It would be fair to say that Cape Cod and the Atlantic 0cean were pivotal influences in Ralph Cahoon’s life and career as an artist. Born in Chatham, Massachusetts in 1910, Ralph spent his early years on the beach, sailing, and fishing – and skillfully sketching these carefree pastimes for fun. In 1932, he married fellow Cape-Codder Martha Farham. Martha and her family were known for their talents in hand painting furniture. After Ralph and Martha married, they started their own very successful decorating and antiques business in Cotuit, Massachusetts. They would paint tables, chests, chairs, boxes, bookcases… just about anything that suited their fancy. Their collector base for these one-of-a-kind items really started to expand.
Fast forward a few years to 1953 and the Cahoons started reeling in the big catch. Ralph and Martha’s work was noticed and promoted by the wealthy New York socialite, art dealer, and future co-owner of the New York Mets, Joan Whitney Payson. Payson worked with the Cahoons to transition their talents from furniture decorating to wall art painting. She framed some of their paintings and displayed their works in her upscale Long Island shop, called the Country Art Gallery. They became a sensation among affluent New Yorkers, who loved them for their happy, innocent themes of carefree life by the sea. Ralph’s works depicting playful, not-quite-risque mermaids became his “signature” pieces. The Cahoons would go on to an almost 30 year career of commercial success, showing at galleries across the United States and through their own studio on Cape Cod.
Ralph passed away in 1982, at the age of 72. He continued to paint up until his last days. Martha lived through 1999, and like Ralph, was an active artist until the end. After Ralph died, Martha sold their Cape Cod home and studio to Rosemary Rapp, a friend and local art enthusiast who converted the building to an art museum. Today, the Cahoon Museum of American Art features works by both Ralph and Martha Cahoon, contemporary artists, as well as other well known 19th and 20th century artists including Alvan Fisher, Ralph A. Blakelock, Benjamin Champney, and Martin Lewis. It is a wonderful destination for art lovers visiting Cape Cod and well worth the trip.
Today, Ralph Cahoon’s works continue to be of great interest for collectors. Recently, several larger pieces have sold in the $150,000 range. This particular work, Weighing in the Catch, is available for $15,000 from Bradford Trust Fine Art of Harwich Port, Cape Cod.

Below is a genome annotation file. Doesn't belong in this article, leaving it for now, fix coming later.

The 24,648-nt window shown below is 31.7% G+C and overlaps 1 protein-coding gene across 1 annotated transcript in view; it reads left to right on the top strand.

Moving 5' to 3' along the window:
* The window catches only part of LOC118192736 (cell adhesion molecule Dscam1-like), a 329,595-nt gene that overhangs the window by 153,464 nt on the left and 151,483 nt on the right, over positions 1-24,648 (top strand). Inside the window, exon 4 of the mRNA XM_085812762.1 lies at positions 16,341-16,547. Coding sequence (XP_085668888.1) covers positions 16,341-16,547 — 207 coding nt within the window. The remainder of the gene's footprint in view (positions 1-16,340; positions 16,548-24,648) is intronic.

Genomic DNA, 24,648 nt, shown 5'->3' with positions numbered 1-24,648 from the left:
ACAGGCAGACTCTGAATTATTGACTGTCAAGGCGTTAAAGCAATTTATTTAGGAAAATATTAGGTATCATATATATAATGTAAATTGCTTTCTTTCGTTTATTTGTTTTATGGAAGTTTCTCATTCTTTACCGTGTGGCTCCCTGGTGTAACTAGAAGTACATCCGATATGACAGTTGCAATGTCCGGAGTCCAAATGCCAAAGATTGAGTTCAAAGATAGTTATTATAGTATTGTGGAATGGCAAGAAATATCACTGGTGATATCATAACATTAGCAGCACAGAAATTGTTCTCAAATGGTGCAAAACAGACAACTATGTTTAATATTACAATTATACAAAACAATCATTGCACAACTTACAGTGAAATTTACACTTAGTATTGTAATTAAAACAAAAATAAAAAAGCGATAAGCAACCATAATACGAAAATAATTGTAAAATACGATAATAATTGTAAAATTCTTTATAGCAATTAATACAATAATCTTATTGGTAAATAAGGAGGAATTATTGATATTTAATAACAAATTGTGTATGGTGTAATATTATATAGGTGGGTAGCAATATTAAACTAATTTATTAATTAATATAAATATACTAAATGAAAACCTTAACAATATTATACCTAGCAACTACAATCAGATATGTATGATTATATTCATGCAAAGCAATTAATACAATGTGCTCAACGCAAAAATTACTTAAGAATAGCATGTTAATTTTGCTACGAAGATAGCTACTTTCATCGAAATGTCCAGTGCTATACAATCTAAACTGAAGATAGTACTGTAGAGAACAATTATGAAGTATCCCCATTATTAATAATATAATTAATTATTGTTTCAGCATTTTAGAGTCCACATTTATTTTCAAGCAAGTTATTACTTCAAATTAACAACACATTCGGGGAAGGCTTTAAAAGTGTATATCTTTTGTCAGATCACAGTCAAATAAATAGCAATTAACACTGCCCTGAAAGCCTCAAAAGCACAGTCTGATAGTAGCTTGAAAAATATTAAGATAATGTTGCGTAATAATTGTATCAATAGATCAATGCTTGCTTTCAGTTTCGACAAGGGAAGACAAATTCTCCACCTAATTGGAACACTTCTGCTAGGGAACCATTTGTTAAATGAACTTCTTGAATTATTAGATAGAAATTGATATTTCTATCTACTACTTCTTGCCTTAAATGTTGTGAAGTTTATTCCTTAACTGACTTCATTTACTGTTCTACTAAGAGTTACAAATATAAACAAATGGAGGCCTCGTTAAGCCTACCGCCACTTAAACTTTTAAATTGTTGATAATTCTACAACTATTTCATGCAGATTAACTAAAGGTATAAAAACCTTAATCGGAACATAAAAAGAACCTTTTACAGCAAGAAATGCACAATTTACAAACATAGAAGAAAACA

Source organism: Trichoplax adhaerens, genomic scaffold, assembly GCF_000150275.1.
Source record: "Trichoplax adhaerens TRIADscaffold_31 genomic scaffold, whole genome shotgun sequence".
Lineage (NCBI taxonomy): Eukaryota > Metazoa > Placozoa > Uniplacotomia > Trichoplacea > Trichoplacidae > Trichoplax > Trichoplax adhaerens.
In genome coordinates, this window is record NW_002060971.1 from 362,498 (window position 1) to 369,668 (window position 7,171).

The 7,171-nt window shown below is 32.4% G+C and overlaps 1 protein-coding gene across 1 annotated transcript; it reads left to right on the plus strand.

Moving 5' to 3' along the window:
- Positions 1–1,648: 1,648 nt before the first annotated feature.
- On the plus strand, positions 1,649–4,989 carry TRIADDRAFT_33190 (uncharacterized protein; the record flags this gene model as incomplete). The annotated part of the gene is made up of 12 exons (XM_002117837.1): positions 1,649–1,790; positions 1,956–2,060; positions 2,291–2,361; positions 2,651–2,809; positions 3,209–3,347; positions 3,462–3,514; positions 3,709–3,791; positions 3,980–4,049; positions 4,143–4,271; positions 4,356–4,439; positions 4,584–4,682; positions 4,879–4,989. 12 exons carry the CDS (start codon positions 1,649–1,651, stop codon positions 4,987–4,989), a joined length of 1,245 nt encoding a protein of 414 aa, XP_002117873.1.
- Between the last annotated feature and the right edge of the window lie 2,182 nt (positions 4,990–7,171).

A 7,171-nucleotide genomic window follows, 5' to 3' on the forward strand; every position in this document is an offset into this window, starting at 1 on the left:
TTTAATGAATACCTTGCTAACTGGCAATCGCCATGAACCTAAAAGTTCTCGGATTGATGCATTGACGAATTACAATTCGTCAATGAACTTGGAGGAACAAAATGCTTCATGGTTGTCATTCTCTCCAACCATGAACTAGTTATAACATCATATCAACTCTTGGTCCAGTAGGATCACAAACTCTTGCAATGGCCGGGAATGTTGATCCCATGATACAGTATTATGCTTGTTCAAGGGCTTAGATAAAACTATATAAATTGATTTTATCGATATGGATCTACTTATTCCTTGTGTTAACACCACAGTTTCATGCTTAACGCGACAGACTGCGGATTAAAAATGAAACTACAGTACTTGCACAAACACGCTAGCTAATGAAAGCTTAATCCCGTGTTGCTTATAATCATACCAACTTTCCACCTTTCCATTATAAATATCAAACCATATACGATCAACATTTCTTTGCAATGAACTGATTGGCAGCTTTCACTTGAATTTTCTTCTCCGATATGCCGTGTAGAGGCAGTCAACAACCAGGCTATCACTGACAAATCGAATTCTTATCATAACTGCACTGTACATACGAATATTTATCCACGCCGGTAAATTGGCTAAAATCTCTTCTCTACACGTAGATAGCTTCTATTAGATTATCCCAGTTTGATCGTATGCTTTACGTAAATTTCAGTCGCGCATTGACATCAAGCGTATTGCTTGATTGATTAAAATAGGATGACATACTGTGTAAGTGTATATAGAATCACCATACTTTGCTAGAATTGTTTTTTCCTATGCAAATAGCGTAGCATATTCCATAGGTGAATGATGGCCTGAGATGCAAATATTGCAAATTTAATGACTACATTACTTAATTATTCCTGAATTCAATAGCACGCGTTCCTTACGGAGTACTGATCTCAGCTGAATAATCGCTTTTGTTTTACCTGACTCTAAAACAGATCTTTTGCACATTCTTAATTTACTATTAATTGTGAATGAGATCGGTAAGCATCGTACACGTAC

Net-net, I would like to thank Roy Mennell of Bradford Trust Fine Art for hooking me up with this great piece of fishing-inspired American art. Bradford Trust Fine Art offers a wide selection of American and European 19th and 20th century art and specializes in artworks of coastal New England (including Maine and Boston area) and Cape Cod, particularly Provincetown. For more information about this piece, please contact Roy at email@example.com.
What is your very favorite antiquing, vintage, or design find? Let’s talk! Click here to learn more.
Learn more about New England Antique Shows and their upcoming events by clicking here!
Like anything curly, where something ends it starts again! Just a few days ago Steiffgal shared with you some of the history behind Steiff’s delightful, well-coiffed canines – the poodles! This wonderful inquiry from a reader in Massachusetts suggests that we pick up right where we left off. Stephen writes…
I recently bought some old dolls, toys and a few Steiff animals from a woman who had them as a child in the 1950′s.
I have not been able to identify a large white poodle anywhere online. He stands about 20″ tall from paw to top of head and 20″ long from head to tail. He has a jointed head only. He is mohair and dirty. He has a Steiff button in his right ear and a tag on one leg which is somewhat frayed. He is stuffed, but not soft.
Can you tell me anything about him?
Wow, this is some rare, top dog worthy of a blue ribbon for sure! What a great “fetch!”
What Stephen has so fortunately stumbled upon is an outstanding poodle that was made for one year only, in 1952. This precious pooch’s name (like many of the Steiff poodles) is “Snobby”. Snobby was produced in 17 and 28 cm in both black and white. He is made from wool plush, with a French trim (meaning a long mohair front and a short mohair rear), and has a swivel head. Because he is described as “hard stuffed”, he is probably filled with excelsior, which is wood-wool shavings.
There are three several things, besides his really limited appearance in the Steiff line, which make this poodle most interesting from a collector’s perspective.
The first is the white tag that Stephen mentions in his note. This is a US Zone tag, which shows that this poodle was made shortly after the factory in Giengen, Germany reopened after World War ll. This small white linen tag with black lettering appears (or appeared, it tends to get loved off) on all Steiff items produced between 1947 and 1953.